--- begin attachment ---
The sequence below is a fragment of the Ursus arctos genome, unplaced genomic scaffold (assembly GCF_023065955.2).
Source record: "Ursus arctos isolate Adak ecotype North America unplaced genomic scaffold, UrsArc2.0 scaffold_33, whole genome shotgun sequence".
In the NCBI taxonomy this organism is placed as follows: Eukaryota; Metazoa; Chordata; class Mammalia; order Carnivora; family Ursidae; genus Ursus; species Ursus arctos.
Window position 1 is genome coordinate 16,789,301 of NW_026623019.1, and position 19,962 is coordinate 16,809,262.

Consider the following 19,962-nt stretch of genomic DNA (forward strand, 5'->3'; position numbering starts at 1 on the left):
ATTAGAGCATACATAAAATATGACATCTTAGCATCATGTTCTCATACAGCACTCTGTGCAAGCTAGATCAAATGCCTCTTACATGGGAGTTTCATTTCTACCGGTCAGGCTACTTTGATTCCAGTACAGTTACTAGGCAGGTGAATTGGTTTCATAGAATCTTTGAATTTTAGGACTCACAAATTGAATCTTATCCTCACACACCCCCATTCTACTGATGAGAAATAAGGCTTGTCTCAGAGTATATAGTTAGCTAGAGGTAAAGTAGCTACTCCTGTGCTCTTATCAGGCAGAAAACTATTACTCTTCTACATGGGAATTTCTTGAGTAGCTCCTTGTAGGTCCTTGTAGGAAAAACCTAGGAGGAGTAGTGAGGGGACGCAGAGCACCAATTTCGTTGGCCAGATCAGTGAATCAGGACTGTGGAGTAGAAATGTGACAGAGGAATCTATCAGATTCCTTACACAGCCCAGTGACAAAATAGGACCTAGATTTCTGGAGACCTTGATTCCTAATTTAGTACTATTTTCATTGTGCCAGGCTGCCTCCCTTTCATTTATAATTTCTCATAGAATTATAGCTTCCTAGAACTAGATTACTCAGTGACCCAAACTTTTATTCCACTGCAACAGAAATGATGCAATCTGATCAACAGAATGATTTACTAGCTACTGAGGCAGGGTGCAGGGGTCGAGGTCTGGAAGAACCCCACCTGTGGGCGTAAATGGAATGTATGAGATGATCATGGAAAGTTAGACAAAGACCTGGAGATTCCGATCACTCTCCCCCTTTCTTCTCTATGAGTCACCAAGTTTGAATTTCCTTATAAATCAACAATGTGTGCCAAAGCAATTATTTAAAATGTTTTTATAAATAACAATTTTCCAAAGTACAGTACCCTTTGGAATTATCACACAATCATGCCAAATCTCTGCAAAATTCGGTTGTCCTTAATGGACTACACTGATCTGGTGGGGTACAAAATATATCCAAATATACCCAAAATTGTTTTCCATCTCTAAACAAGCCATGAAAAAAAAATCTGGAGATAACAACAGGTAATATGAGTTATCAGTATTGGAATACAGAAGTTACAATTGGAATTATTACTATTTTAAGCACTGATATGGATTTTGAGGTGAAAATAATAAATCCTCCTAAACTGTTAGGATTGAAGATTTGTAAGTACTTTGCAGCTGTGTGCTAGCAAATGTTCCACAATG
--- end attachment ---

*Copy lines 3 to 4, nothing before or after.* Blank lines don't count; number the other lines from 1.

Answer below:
In the NCBI taxonomy this organism is placed as follows: Eukaryota; Metazoa; Chordata; class Mammalia; order Carnivora; family Ursidae; genus Ursus; species Ursus arctos.
Window position 1 is genome coordinate 16,789,301 of NW_026623019.1, and position 19,962 is coordinate 16,809,262.